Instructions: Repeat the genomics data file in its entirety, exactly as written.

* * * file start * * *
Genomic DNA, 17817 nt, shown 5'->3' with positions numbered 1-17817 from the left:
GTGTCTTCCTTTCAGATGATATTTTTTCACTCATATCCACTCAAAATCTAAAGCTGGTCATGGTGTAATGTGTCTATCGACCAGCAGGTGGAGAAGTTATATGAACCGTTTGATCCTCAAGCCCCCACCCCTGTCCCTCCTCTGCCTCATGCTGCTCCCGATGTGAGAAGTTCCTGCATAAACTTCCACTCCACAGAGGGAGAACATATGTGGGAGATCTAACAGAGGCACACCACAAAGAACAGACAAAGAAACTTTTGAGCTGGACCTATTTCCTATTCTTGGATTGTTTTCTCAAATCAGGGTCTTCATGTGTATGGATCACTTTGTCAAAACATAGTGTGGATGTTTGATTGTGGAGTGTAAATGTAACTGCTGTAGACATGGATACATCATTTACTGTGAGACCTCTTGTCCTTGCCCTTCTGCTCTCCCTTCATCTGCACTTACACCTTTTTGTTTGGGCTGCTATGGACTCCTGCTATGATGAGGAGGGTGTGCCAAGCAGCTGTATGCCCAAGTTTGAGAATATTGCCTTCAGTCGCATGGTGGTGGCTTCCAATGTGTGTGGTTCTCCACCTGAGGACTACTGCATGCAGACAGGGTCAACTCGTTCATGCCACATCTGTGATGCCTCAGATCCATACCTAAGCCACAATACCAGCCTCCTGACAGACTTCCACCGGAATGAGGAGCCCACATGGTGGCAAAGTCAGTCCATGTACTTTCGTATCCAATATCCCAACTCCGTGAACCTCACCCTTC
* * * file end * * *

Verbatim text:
Genomic DNA, 17817 nt, shown 5'->3' with positions numbered 1-17817 from the left:
GTGTCTTCCTTTCAGATGATATTTTTTCACTCATATCCACTCAAAATCTAAAGCTGGTCATGGTGTAATGTGTCTATCGACCAGCAGGTGGAGAAGTTATATGAACCGTTTGATCCTCAAGCCCCCACCCCTGTCCCTCCTCTGCCTCATGCTGCTCCCGATGTGAGAAGTTCCTGCATAAACTTCCACTCCACAGAGGGAGAACATATGTGGGAGATCTAACAGAGGCACACCACAAAGAACAGACAAAGAAACTTTTGAGCTGGACCTATTTCCTATTCTTGGATTGTTTTCTCAAATCAGGGTCTTCATGTGTATGGATCACTTTGTCAAAACATAGTGTGGATGTTTGATTGTGGAGTGTAAATGTAACTGCTGTAGACATGGATACATCATTTACTGTGAGACCTCTTGTCCTTGCCCTTCTGCTCTCCCTTCATCTGCACTTACACCTTTTTGTTTGGGCTGCTATGGACTCCTGCTATGATGAGGAGGGTGTGCCAAGCAGCTGTATGCCCAAGTTTGAGAATATTGCCTTCAGTCGCATGGTGGTGGCTTCCAATGTGTGTGGTTCTCCACCTGAGGACTACTGCATGCAGACAGGGTCAACTCGTTCATGCCACATCTGTGATGCCTCAGATCCATACCTAAGCCACAATACCAGCCTCCTGACAGACTTCCACCGGAATGAGGAGCCCACATGGTGGCAAAGTCAGTCCATGTACTTTCGTATCCAATATCCCAACTCCGTGAACCTCACCCTTC